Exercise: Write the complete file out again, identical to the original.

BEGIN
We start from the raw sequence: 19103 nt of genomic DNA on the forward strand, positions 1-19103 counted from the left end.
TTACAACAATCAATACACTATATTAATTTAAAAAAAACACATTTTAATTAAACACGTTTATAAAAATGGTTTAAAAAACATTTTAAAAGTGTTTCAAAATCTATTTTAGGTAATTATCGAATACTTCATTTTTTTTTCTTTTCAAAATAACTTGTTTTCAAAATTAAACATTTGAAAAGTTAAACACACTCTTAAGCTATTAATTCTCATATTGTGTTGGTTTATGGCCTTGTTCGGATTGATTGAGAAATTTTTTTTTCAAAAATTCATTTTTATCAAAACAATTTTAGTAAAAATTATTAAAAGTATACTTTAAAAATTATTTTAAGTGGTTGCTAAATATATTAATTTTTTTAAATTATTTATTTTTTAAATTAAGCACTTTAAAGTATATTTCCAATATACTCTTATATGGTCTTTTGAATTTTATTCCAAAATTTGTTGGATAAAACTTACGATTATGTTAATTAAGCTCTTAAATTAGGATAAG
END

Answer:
We start from the raw sequence: 19103 nt of genomic DNA on the forward strand, positions 1-19103 counted from the left end.
TTACAACAATCAATACACTATATTAATTTAAAAAAAACACATTTTAATTAAACACGTTTATAAAAATGGTTTAAAAAACATTTTAAAAGTGTTTCAAAATCTATTTTAGGTAATTATCGAATACTTCATTTTTTTTTCTTTTCAAAATAACTTGTTTTCAAAATTAAACATTTGAAAAGTTAAACACACTCTTAAGCTATTAATTCTCATATTGTGTTGGTTTATGGCCTTGTTCGGATTGATTGAGAAATTTTTTTTTCAAAAATTCATTTTTATCAAAACAATTTTAGTAAAAATTATTAAAAGTATACTTTAAAAATTATTTTAAGTGGTTGCTAAATATATTAATTTTTTTAAATTATTTATTTTTTAAATTAAGCACTTTAAAGTATATTTCCAATATACTCTTATATGGTCTTTTGAATTTTATTCCAAAATTTGTTGGATAAAACTTACGATTATGTTAATTAAGCTCTTAAATTAGGATAAG